For 30 years, children, primarily girls before their teen years, have played with plastic dolls called My Little Pony. The first My Little Pony hit the toy stores in 1983 as a single doll. Now manufacturer Hasbro sells dozens of models, each with its own name and distinct look; plus My Little Pony doll houses, board games, video games, movies, a TV series, live shows, apps, coloring books, stickers, ear buds, jewelry, calendars, party supplies, clothing, blankets, trading cards, sippy cups, toy cars and a series of female dolls called Equestria Girls. The movies and other narratives involving the little plastic equines take place in Dream Valley, an imaginary land of ghosts, witches and fairies. In these stories love and friendship conquer all and the good always win.
Every detail of every My Little Pony branded product is artfully designed to appeal to the traditional image of girls aged 4-11: the subject matter, the colors, the story lines in the narratives and every other element plays to the frilly and gentle conformist image of the traditional middle class American elementary school-aged girl. Like Disney princesses, My Little Pony gives girls outlets for expressing and exploring the sexist values of traditional society while enforcing those values. More importantly, My Little Pony (and Disney Princesses) train young girls how to be brand-loyal consumers—they can practice their good consumer skills by collecting the myriad of My Little Pony products on sale once hooked on the brand.
What a bizarre variation on the theme of adult infantilization is the growing number of adult men who collect My Little Pony products. These men are called Bronies and evidently there are enough of them to form fan clubs and to mob Brony conventions in Baltimore and California last year. The Baltimore convention was called BronyCon and attracted thousands of adult males dedicated to the conventionally sentimental plastic horse culture. A news report quoted one avid fan as saying “It’s fun and it’s sweet, and it’s a strong moral thing.”
Yes, My Little Pony presents a sweet moral universe, but it’s an uncomplicated one in which there are only good guys and bad guys and strict rules of conduct that leave no room for the ambiguity that haunts the adult world and propels adult entertainment. The morality is what we want little girls to believe before they grow up into young women. That adult men feel free to cross traditional gender boundaries and enjoy entertainment once thought of as only for females is a good thing. But unfortunately, we’re not talking about reading Doris Lessing or doing needlepoint. We’re talking about a series of branded products focused entirely on the mentality and emotional level of girls before puberty.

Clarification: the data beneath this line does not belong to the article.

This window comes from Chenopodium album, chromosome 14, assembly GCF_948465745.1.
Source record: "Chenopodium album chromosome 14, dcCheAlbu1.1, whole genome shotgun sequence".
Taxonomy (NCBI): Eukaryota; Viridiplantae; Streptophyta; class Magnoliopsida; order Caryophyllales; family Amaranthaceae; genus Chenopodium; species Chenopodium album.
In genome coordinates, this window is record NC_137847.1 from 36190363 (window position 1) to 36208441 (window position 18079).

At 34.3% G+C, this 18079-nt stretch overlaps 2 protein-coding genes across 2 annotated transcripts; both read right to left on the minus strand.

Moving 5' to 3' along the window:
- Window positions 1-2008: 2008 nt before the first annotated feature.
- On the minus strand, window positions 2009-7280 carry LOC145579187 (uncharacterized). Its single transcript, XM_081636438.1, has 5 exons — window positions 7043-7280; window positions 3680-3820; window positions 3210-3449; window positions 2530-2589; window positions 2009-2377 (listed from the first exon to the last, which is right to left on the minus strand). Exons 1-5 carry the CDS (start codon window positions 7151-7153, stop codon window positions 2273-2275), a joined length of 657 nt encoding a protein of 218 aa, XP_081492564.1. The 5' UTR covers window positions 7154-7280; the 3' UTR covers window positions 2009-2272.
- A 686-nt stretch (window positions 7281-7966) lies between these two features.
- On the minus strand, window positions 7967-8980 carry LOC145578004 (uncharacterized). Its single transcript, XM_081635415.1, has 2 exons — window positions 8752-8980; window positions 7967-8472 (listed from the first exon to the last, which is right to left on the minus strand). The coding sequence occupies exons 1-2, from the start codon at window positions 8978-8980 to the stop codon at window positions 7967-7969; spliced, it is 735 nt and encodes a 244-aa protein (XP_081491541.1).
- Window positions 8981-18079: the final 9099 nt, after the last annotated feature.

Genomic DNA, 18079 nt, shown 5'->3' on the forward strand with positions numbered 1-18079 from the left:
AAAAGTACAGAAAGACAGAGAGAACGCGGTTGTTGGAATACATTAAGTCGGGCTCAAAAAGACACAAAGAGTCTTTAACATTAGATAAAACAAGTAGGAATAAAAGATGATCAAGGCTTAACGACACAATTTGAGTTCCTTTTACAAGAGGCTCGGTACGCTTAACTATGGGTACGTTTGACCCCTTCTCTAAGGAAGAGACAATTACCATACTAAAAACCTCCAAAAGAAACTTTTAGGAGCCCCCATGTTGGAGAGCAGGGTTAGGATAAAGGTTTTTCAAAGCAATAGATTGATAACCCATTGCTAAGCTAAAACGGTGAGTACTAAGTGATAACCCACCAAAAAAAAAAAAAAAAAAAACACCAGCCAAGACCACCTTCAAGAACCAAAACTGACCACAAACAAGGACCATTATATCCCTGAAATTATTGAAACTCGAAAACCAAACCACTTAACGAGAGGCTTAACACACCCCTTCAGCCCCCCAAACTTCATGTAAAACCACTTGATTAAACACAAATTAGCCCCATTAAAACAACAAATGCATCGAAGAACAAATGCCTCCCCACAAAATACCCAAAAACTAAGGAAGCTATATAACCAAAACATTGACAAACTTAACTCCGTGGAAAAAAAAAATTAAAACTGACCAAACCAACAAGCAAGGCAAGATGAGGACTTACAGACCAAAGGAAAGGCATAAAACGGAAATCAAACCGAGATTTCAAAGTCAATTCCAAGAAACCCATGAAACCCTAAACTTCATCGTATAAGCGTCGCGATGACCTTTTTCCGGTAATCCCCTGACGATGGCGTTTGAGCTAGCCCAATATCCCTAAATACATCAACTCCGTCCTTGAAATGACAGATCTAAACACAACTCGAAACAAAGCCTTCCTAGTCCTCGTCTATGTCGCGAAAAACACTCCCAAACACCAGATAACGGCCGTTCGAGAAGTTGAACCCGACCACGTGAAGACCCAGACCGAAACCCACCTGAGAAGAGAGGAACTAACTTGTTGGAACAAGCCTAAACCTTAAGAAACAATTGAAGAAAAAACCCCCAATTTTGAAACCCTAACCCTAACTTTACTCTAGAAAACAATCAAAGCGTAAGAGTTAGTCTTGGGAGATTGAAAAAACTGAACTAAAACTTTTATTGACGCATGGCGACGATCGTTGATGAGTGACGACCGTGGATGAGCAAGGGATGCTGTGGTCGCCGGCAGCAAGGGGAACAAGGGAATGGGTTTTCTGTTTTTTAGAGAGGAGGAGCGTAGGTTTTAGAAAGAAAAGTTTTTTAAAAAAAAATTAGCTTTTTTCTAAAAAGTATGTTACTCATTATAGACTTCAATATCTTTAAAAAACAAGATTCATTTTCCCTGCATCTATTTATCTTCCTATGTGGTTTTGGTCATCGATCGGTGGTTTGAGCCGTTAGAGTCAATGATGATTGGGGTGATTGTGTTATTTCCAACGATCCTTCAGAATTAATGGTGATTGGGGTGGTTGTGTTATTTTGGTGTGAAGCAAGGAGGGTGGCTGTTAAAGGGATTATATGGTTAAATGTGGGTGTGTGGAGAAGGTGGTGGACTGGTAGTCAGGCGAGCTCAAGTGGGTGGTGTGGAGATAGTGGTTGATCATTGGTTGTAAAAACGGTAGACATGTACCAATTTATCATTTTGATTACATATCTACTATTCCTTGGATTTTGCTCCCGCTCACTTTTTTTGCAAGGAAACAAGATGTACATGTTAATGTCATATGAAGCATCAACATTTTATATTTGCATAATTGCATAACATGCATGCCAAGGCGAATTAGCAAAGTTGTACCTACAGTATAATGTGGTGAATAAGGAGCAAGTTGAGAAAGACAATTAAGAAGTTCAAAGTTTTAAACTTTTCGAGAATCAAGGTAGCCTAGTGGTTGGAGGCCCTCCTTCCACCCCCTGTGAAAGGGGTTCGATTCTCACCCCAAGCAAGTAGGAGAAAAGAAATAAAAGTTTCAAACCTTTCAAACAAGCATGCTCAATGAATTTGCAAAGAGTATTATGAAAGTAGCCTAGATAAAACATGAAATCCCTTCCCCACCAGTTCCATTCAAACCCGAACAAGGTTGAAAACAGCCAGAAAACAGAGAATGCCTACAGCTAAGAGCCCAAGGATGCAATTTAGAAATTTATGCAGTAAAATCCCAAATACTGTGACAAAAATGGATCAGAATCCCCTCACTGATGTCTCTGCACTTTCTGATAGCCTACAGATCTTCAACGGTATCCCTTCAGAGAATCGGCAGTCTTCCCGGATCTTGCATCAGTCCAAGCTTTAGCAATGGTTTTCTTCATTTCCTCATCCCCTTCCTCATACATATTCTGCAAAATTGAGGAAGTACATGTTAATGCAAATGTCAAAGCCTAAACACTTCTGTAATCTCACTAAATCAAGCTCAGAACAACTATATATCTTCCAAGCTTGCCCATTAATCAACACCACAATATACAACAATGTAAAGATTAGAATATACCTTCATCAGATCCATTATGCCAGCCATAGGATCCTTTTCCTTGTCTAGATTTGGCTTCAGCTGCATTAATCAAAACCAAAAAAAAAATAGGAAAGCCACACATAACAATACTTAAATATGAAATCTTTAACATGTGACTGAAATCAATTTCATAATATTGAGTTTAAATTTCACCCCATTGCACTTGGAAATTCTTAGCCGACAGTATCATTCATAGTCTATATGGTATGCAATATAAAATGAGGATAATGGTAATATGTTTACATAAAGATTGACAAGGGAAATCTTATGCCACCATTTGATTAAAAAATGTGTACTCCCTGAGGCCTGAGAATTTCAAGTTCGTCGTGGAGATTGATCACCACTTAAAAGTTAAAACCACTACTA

It’s another example of adults who haven’t grown up, what I have been calling the infantilization of American adults.
And here’s one more example of adult infantilization in the news: AFOLs, or adult followers of Legos. Inputting “AFOL” into my Google Search engine yields 1.6 million results; “Adult followers of Lego” (without quotation marks) yields 106 million! These references send us to articles about AFOLs, AFOL fan clubs and chat rooms and even documentaries about the AFOL phenomenon. AFOLs certainly must have contributed to the amazing first week success of the Lego movie.
Unlike My Little Pony, which I believe is a tool to indoctrinate young girls into being quiet and happy participants in the Great American Consumption machine, Lego is a great toy. It gives children the opportunity to build things and to follow printed directions, but also the opportunity to explore the processes of putting things together to create their own constructions. I have fond memories of my son loving Legos as a child; he was able to build the most sophisticated and expensive Lego sets so quickly that I figured out that this first use of the sets cost me about $60 an hour. Luckily, he also liked to build his own buildings, ships and cities using the tens of thousands of little Lego pieces we accumulated over the five or six years he played with Legos, so I feel we got good value out of the toys.
That was then and this is now—and in his case, now means conducting original research in the science of earth-quaking buildings en route to a PhD from Stanford. It’s obvious that his time with Legos helped him develop the intellectual skills he employs every day. I would, however, be concerned if he were still playing with Legos, went to Lego conventions or wanted to see the Lego movie.
Lego helped my son and many other boys and girls develop both intellectually and emotionally. It was the perfect toy for a pre-teen’s mentality and intellectual level. But it was and is a toy. It frightens me to think that so many adults without children of their own are still fascinated by Legos.
Like the Brony, the AFOL reflects the infantilization of American adults. By keeping their old entertainment habits, infantilized adults remain in the intellectual and emotional world of the child. It’s a trend that must warm the hearts of retailers, especially those of branded products. Whether it’s reading comic books, playing shoot-‘em-up video games, visiting Disney theme parks or playing with Legos or My Little Ponies, the infantilized adult is operating on the level of a child, and it’s far easier to manipulate a child into buying or doing something than to do so to an adult.